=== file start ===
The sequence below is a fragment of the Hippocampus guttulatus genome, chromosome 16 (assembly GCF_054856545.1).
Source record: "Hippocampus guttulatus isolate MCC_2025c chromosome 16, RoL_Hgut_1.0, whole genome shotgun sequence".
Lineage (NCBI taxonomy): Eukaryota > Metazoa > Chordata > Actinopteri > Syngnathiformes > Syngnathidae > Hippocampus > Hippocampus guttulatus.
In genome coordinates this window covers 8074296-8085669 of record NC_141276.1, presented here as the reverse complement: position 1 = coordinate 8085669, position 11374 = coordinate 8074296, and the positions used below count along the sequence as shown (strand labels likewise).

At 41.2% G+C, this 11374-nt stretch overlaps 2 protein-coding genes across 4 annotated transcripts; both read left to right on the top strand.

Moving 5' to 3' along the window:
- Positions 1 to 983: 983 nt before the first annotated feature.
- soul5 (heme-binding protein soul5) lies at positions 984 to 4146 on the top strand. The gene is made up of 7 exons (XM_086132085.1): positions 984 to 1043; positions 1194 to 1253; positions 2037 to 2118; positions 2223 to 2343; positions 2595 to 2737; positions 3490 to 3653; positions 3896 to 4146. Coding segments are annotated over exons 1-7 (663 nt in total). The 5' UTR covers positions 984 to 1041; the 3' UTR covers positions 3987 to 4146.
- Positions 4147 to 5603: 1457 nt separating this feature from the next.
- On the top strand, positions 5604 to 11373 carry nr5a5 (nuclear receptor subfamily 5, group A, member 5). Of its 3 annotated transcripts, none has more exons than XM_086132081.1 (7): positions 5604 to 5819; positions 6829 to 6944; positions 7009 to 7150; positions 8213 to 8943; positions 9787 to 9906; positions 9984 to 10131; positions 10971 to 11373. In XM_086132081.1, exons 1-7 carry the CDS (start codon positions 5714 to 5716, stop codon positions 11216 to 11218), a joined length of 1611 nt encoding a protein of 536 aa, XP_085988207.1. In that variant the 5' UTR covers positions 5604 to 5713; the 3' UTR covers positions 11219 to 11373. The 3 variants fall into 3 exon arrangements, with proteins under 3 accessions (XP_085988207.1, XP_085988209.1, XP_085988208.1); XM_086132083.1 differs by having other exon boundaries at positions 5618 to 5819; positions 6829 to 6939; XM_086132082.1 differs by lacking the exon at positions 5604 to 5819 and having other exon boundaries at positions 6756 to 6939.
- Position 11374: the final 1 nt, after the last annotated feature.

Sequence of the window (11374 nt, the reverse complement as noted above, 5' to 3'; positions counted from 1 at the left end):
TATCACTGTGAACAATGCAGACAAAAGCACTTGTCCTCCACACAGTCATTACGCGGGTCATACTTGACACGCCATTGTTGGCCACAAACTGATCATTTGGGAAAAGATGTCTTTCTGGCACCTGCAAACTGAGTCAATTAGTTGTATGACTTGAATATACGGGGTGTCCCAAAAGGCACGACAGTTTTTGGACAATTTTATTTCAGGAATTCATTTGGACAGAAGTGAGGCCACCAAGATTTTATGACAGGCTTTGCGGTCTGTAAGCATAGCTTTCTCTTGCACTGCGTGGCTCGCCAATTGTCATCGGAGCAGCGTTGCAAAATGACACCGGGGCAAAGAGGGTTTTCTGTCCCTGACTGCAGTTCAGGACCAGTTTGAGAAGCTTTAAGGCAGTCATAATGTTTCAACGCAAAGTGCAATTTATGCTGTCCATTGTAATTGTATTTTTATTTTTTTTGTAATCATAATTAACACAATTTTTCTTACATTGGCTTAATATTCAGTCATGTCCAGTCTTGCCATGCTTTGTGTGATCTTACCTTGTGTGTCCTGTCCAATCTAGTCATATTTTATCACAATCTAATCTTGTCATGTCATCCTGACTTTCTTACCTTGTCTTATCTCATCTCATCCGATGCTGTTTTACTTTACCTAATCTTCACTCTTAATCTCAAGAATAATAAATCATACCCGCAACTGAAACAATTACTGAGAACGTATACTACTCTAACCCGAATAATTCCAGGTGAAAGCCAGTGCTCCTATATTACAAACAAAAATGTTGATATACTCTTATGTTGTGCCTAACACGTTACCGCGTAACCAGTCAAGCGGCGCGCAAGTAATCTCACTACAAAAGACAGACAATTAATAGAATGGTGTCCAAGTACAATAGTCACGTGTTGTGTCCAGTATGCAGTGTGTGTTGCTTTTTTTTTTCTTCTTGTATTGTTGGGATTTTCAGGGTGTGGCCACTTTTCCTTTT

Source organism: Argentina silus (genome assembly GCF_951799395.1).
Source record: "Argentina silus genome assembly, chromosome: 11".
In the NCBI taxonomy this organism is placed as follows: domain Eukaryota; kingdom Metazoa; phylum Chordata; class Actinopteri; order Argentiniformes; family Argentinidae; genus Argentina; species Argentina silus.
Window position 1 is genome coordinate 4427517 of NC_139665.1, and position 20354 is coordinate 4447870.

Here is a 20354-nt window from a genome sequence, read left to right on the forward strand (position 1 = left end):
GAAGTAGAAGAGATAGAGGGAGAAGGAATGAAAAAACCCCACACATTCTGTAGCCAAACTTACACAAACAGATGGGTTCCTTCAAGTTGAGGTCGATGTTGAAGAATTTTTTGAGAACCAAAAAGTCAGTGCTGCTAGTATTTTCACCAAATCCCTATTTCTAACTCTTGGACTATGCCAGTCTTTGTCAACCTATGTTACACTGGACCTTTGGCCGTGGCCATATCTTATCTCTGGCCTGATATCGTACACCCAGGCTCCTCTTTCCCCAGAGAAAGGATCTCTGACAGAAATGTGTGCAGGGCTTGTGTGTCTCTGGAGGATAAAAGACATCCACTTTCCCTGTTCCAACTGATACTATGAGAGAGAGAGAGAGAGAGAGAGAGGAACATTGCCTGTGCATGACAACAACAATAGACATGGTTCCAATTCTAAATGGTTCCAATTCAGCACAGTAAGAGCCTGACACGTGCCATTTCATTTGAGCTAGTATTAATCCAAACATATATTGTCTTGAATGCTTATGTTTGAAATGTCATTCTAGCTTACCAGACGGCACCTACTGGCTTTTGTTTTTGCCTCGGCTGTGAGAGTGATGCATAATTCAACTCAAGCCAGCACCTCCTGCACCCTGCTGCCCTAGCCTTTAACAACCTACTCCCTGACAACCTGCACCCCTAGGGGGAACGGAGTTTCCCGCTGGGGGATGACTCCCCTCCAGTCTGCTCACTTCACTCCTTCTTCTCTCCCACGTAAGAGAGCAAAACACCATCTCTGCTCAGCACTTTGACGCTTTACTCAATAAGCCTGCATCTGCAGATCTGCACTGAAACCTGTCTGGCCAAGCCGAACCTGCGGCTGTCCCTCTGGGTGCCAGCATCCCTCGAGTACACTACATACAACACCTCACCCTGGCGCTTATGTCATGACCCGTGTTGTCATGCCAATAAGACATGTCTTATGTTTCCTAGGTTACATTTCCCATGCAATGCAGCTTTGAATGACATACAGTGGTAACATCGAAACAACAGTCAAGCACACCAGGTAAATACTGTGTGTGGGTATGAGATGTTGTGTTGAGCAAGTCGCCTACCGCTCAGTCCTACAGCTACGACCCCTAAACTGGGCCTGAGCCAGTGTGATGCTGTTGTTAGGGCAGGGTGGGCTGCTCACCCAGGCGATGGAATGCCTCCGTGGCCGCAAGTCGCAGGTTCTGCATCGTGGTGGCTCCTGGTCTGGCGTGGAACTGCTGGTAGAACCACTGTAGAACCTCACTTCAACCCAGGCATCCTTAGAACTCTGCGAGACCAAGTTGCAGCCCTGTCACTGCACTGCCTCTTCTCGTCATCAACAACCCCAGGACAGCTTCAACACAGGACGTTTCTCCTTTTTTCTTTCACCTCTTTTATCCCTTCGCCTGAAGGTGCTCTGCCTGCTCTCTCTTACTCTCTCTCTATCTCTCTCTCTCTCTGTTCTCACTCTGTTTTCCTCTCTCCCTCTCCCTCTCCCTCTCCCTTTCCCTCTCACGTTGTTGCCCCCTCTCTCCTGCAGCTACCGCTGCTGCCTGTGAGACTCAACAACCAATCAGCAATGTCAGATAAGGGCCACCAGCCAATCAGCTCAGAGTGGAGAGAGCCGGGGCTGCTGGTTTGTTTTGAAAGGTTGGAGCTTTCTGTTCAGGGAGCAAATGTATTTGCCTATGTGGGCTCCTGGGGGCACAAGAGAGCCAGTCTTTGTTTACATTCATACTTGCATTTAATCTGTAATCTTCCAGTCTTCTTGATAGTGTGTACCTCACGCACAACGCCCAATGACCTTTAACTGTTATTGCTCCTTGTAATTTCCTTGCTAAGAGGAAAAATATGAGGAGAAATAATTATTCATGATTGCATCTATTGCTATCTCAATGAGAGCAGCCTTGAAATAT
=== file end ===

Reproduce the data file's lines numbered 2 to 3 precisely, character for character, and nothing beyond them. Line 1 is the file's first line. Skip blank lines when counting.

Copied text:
Source record: "Hippocampus guttulatus isolate MCC_2025c chromosome 16, RoL_Hgut_1.0, whole genome shotgun sequence".
Lineage (NCBI taxonomy): Eukaryota > Metazoa > Chordata > Actinopteri > Syngnathiformes > Syngnathidae > Hippocampus > Hippocampus guttulatus.